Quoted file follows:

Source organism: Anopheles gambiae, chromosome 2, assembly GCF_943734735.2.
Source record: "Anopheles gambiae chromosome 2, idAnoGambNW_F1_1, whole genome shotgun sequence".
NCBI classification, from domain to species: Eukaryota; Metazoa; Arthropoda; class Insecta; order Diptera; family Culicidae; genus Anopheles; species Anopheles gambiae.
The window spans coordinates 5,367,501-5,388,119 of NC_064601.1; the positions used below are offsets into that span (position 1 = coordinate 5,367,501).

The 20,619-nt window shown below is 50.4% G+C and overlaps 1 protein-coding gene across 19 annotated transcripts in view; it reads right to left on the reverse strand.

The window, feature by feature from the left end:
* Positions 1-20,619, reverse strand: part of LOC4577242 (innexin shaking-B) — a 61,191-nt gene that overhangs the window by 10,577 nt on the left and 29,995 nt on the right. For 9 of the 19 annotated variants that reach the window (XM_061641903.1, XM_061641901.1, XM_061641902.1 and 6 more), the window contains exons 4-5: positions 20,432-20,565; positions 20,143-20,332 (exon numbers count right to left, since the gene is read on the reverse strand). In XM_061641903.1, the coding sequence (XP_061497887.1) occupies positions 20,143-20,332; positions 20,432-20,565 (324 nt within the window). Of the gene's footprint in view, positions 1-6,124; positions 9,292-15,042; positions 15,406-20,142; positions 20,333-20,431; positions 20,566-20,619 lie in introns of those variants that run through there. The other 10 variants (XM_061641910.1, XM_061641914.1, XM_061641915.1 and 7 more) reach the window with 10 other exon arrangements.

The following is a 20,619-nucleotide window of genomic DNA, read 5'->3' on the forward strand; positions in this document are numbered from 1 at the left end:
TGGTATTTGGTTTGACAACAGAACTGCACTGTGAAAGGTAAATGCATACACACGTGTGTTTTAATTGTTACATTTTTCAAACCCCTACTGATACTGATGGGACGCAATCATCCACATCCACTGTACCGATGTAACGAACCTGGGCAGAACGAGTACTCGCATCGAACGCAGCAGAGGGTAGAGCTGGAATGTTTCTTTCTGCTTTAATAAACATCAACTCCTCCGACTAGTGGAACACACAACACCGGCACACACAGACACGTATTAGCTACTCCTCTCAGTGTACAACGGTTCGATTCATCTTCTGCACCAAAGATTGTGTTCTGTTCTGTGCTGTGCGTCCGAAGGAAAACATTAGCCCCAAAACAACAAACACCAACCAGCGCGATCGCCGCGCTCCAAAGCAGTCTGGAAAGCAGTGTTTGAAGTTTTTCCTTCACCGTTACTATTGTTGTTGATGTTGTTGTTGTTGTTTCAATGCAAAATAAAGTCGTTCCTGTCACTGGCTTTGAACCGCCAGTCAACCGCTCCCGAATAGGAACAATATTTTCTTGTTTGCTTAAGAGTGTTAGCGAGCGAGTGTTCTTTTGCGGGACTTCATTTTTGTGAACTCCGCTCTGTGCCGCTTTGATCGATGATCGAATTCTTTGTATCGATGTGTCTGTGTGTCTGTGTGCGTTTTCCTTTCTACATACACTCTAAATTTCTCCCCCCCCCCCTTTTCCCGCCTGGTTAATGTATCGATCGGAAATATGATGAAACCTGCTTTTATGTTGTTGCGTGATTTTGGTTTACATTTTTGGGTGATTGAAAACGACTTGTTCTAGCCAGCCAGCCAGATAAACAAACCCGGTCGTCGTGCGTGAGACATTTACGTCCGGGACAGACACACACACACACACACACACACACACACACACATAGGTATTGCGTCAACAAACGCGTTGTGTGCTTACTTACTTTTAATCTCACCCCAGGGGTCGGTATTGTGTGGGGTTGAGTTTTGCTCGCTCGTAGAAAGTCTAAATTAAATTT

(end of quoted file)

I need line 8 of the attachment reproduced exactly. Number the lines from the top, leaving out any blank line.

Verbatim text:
The following is a 20,619-nucleotide window of genomic DNA, read 5'->3' on the forward strand; positions in this document are numbered from 1 at the left end: